Preseason rankings are a funny thing and once real basketball begins, these guesses about the season grow increasingly meaningless. People forget who was ranked where in the preseason by January, if they haven’t already forgotten by December. This, for what it’s worth, is probably a good thing.  Preseason polls can turn out to be pretty embarrassing, highlighting how little journalists and coaches actually know about how the basketball season is going to turn out. Remember Kansas State and Michigan State last season? They weren’t exactly huge factors in the postseason despite being almost unanimously ranked in the top five at the beginning.

Ron Morris Was Certainly On To Something

Gary Parrish’s “Poll Attacks” column is devoted to critiquing what he feels aren’t well-considered ballots. It’s an interesting idea and is usually very fascinating, but since Parrish can’t see the future, the columns have a tendency to not age all that well. What seems like understandable ridicule in November can seem less well-founded when the championship game is being played in April.  Here is a particularly infamous  passage from last year’s pre-season column:

Same dude voted Connecticut 18th.

This would’ve made sense three years ago, but it makes no sense now given that the Huskies have a coach who can’t seem to stay healthy, and a roster that looks nothing like your typical UConn roster. That’s why Big East coaches picked UConn 10th in the league, and why somebody needs to shoot me Ron Morris’ email address. With little effort, I can get him added to the official Big East email list, at which point he’ll start receiving announcements, and then this sort of stuff can probably be avoided. I don’t mean to be pushy.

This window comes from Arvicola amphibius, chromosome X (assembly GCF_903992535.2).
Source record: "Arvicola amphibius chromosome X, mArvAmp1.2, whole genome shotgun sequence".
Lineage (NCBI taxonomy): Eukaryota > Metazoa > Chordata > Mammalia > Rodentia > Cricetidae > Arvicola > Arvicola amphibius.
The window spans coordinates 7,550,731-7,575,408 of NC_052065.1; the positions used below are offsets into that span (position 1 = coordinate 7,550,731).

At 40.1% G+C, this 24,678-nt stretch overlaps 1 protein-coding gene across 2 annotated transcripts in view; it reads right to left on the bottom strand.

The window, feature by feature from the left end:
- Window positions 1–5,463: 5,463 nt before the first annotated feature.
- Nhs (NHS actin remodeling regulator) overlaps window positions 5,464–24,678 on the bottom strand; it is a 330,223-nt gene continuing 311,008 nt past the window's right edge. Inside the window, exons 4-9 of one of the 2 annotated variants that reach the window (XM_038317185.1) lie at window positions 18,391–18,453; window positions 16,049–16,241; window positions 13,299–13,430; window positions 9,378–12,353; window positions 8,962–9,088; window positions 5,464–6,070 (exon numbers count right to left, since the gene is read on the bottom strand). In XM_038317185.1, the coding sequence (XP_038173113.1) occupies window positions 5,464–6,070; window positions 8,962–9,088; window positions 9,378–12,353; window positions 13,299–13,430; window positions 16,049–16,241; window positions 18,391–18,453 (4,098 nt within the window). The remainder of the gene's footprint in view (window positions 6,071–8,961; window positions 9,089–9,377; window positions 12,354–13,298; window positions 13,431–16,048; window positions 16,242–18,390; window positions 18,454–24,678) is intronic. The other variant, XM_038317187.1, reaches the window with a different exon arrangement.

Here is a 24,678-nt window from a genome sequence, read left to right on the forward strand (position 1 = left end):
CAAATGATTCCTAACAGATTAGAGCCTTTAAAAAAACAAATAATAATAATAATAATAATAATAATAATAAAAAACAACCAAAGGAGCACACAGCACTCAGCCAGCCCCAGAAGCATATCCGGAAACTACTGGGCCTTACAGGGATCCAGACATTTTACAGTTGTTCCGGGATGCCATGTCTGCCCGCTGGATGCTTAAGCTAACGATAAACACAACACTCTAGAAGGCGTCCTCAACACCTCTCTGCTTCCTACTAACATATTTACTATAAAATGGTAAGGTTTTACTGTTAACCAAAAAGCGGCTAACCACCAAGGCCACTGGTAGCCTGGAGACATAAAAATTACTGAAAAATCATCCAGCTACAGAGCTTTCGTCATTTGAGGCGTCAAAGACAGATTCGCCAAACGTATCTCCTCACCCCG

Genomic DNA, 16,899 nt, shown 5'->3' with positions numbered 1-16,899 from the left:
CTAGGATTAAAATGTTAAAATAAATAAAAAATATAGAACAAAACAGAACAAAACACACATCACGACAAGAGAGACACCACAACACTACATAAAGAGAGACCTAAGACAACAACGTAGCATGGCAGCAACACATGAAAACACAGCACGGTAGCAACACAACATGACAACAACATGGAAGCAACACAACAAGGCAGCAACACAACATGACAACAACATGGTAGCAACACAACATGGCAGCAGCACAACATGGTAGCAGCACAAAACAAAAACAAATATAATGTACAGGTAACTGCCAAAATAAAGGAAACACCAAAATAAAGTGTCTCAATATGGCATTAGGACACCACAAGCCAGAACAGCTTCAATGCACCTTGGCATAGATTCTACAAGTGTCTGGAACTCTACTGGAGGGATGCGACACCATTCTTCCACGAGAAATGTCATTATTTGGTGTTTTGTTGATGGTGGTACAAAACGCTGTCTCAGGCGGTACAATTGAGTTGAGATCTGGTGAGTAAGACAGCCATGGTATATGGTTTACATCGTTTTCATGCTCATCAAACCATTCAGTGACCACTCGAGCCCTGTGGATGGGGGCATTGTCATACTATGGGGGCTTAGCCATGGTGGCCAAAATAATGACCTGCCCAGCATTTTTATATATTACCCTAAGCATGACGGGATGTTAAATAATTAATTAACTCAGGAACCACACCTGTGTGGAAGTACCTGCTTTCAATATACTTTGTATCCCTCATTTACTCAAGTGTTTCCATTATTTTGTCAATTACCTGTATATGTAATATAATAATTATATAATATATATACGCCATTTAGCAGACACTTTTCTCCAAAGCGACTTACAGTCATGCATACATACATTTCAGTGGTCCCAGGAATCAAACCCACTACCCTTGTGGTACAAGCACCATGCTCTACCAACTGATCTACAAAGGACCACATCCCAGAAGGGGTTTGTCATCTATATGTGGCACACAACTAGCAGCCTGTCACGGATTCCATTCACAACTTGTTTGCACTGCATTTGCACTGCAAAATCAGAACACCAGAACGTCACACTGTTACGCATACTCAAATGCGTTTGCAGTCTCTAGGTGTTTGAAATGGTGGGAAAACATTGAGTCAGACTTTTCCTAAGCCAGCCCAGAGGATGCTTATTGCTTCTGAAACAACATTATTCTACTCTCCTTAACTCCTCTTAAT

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Behind the Numbers: Considering Point Guard “Purity”

Posted by KCarpenter on November 10th, 2011

Kellen Carpenter is an ACC microsite staffer and an RTC columnist. Each week, BTN will take an in-depth look at some interesting aspect of college basketball’s statistical arcana.

The phrase “pure point guard” is loaded. It implies that there is a Platonic notion of point guard which all mortal players can only aspire to. We are just fools in a cave looking at a shadow on the wall, but that is all we have when the purest conception of the point guard is beyond our field of vision. I can only assume that this unknowable figure looks something like Bob Cousy. It also implies that outside of “pure point” play, there exists a realm of impure play where the division of basketball labor isn’t as orthodox as it is inside Plato’s basketball cave.

This is What a Pure Point Looks Like